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MSZL&M Secures Summary Judgment in Pennsylvania Defamation Case

Mintzer Sarowitz Zeris Ledva & Meyers LLP recently secured a summary dismissal of a retail defendant in a defamation case filed in Pennsylvania by arguing that the plaintiff failed to establish in the record a prima facie case of defamation. 

The store manager previously banned the plaintiff from the store for threatening employees.  Plaintiff entered the store, despite the ban, and created a scene.  The store manager called the police and reported the plaintiff’s threatening behavior.  The plaintiff denied threatening employees and claimed to law enforcement that the store manager falsely reported a crime, damaging his reputation.

By arguing that the plaintiff had failed to meet his burden of establishing defamation, MSZL&M succeeded in its Motion for Summary Judgment.  Specifically, counsel argued that the plaintiff failed to:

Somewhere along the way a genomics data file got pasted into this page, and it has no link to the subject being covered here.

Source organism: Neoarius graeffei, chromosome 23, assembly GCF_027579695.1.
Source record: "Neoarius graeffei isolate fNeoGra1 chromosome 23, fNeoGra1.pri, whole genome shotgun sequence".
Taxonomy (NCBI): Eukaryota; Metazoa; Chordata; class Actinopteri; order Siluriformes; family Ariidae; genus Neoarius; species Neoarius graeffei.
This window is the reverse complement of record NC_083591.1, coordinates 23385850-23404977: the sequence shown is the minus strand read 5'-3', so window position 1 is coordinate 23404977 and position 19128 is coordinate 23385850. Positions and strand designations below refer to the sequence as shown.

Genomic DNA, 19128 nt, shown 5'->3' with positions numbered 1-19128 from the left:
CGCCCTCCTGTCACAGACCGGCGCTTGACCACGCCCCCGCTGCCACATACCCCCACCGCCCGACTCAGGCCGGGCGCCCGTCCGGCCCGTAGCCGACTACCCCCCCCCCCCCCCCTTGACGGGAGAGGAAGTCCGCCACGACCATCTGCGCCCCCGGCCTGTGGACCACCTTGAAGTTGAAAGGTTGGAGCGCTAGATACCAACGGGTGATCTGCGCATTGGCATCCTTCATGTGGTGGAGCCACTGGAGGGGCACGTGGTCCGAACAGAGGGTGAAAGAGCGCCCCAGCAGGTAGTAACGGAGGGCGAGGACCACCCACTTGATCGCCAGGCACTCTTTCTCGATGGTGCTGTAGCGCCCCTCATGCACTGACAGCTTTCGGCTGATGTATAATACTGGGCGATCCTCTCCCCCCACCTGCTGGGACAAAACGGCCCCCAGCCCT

1. Prove the store manager’s statements to the police were not privileged; and
  2. Prove the store manager abused this privilege.

The judge agreed.

In Pennsylvania, a plaintiff must prove all of the following statutory elements for defamation:

  1. the defamatory character of the communication;
  2. its publication by the defendant;
  3. its application to the plaintiff;
  4. the understanding by the recipient of its defamatory meaning;
  5. the understanding by the recipient of it as intended to be applied to the plaintiff;
  6. special harm resulting to the plaintiff from its publication; and
  7. abuse of a conditionally privileged occasion. 

See, 42 Pa. C.S.A. § 8343(a).  

Under Pennsylvania case authority, a defendant’s statement to law enforcement officials for the purpose of reporting a crime are absolutely privileged and cannot constitute actionable defamation, unless the defendant abuses the privilege.  See, Pawlowski v. Smorto, 403 Pa. Super. 71, 588 A.2d 36 (1991).  Abuse occurs when a defendant make these statements to individuals outside of law enforcement.

The plaintiff failed to articulate at any point in the record that the store manager’s statements were not made to law enforcement officials for the purpose of reporting a crime. Further, the judge found that the store manager did not abuse this privilege and granted summary judgment.

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